‘Daughter’s wedding in Dec…but now I have no house’: 17 families in limbo as HC sets Kabul House eviction date | India News
The 17 families being evicted from Dehradun’s Kabul House got temporary respite from the Uttarakhand High Court, which has given them until December 1 to vacate the premises. While the decision gives the families some breathing room, they remain unsure where they will spend the winter as they prepare to leave, in less than a month, the house they have lived in for decades.
“My daughter’s wedding is scheduled on December 11, but now I have no house. I have already spent over Rs 3 lakh for her marriage. The tent and caterers have been booked, and I have no idea what to do now. The administration and police came on Thursday and removed everything from the house. The sofa, the fridge, and the dressing table that I purchased as a gift for my daughter’s wedding are all lying in the open outside my house. We have no place to go. We spent the last two nights in the open,” said Sanjay Chauhan, a Kabul House resident.
Kabul House, also known as Kapyong House, belonged to Mohammad Yakub Khan, the emir of Afghanistan, and was his residence from 1879, when he was dethroned following the Second Anglo-Afghan War and exiled from his country. He then moved to India and lived in Dehradun, in Kabul House, until his death in 1923. After Partition, Afghan royal family members left India and settled in Pakistan. The house was then designated “enemy property”.
However, some residents continued to live with their families in the house, which is located in an upscale area on Dehradun’s EC Road. The house is spread over 19 bighas of land and is estimated to be worth around Rs 400 crore.
Two weeks ago, the Dehradun District Magistrate court issued orders to vacate Kabul house in 15 days. This follows a 40-year legal battle between district authorities and the residents. This week, authorities started vacating the residents and sealing up the houses.
Among those who will be rendered homeless by the eviction include five families from the Valmiki Community, whose ancestors worked as sweepers for Yaqub Khan.
“When the Afghans settled here, our ancestors started working as sweepers for them. We were not educated, and the ruler gave our ancestors a place to live in their horse stables here in the Kabul house. When the Afghans left after Partition, we stayed here. My family has been living here for more than 100 years. My wife died seven years ago, and I live here with my two sons and a daughter,” said Chauhan, sitting outside the house on a broken plastic chair.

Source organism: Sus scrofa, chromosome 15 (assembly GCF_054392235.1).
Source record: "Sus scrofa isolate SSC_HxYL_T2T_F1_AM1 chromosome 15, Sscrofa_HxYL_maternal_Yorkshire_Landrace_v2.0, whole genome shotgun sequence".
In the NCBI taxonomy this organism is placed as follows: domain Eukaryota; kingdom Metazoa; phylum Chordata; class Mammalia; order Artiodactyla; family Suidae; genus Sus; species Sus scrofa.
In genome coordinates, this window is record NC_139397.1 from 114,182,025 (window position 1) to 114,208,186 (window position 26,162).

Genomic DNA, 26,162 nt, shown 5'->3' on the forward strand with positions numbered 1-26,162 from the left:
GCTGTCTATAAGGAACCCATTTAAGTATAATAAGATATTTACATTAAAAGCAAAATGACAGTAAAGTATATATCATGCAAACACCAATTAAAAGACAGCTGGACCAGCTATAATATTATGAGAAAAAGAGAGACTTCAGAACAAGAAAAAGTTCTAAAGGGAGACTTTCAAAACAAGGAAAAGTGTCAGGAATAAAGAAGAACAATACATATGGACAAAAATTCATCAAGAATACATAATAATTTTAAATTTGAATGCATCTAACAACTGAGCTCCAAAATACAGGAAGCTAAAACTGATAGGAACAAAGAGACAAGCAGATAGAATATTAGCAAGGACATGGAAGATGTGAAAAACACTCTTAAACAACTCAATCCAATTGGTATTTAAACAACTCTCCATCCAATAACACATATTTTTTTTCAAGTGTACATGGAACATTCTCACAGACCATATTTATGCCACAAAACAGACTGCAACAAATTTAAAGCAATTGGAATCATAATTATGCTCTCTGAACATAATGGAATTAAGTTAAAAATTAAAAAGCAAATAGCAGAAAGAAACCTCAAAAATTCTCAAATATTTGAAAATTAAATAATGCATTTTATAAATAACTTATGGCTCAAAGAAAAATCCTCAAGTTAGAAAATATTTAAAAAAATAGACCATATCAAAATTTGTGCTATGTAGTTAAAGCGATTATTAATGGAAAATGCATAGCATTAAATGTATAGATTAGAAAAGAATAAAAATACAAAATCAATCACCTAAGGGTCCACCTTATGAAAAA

He said residents were first informed of the eviction on October 21, and four days later, he received a notice asking him to vacate the premises by November 1. “On Wednesday, the administration and police officials came to our houses asking us to vacate by the next morning. The next day, they came and removed all our belongings. They cut our water and electricity connections too,” Chauhan said.
The residents moved the High Court against the eviction coming during the festive season, and during a hearing on Thursday, the court allowed an extension until December 1.
However, according to another Kabul House resident, Nitin Singh, the administration has not reopened all the doors it had sealed shut. “In several houses, seals of only one entry door have been opened. It is causing us problems,” Singh said.
Manish Bhatia, a teacher living in the area, said that other than the five Valmiki families, the remaining residents of Kabul House are descendants of Pakistani refugees, and people working at the Dehradun ITI who settled here decades ago.
“My mother, Shakuntala Mehta, who used to live in what is now Pakistan, came to Dehradun in 1951 with her father, a government officer under the British Raj. In 1964, she settled here. Like her, many of the employees of Dehradun ITI settled here. We have been living here for decades, and now we are asked to leave this place, even though the government has nothing to prove this is their property,” Bhatia said.
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